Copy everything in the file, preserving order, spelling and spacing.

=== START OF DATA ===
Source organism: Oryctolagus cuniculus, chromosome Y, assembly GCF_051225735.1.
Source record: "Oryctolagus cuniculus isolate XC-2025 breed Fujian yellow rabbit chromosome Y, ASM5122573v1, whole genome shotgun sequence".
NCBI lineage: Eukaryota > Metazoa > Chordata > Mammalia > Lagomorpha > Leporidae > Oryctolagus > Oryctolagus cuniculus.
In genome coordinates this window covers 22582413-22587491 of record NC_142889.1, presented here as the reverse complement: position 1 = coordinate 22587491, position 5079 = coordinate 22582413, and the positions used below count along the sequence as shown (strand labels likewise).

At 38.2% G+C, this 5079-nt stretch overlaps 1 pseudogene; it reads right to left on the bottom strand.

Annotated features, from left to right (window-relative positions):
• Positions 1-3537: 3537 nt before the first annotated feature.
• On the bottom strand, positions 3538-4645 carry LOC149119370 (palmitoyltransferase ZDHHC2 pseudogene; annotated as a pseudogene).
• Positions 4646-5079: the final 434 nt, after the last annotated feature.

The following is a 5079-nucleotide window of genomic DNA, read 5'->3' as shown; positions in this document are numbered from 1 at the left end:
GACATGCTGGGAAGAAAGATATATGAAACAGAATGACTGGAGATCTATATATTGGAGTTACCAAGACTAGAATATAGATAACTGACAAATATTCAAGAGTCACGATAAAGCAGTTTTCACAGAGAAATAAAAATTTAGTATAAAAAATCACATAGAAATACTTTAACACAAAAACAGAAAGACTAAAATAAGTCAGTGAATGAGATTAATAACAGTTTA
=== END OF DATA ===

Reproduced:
Source organism: Oryctolagus cuniculus, chromosome Y, assembly GCF_051225735.1.
Source record: "Oryctolagus cuniculus isolate XC-2025 breed Fujian yellow rabbit chromosome Y, ASM5122573v1, whole genome shotgun sequence".
NCBI lineage: Eukaryota > Metazoa > Chordata > Mammalia > Lagomorpha > Leporidae > Oryctolagus > Oryctolagus cuniculus.
In genome coordinates this window covers 22582413-22587491 of record NC_142889.1, presented here as the reverse complement: position 1 = coordinate 22587491, position 5079 = coordinate 22582413, and the positions used below count along the sequence as shown (strand labels likewise).

At 38.2% G+C, this 5079-nt stretch overlaps 1 pseudogene; it reads right to left on the bottom strand.

Annotated features, from left to right (window-relative positions):
• Positions 1-3537: 3537 nt before the first annotated feature.
• On the bottom strand, positions 3538-4645 carry LOC149119370 (palmitoyltransferase ZDHHC2 pseudogene; annotated as a pseudogene).
• Positions 4646-5079: the final 434 nt, after the last annotated feature.

The following is a 5079-nucleotide window of genomic DNA, read 5'->3' as shown; positions in this document are numbered from 1 at the left end:
GACATGCTGGGAAGAAAGATATATGAAACAGAATGACTGGAGATCTATATATTGGAGTTACCAAGACTAGAATATAGATAACTGACAAATATTCAAGAGTCACGATAAAGCAGTTTTCACAGAGAAATAAAAATTTAGTATAAAAAATCACATAGAAATACTTTAACACAAAAACAGAAAGACTAAAATAAGTCAGTGAATGAGATTAATAACAGTTTA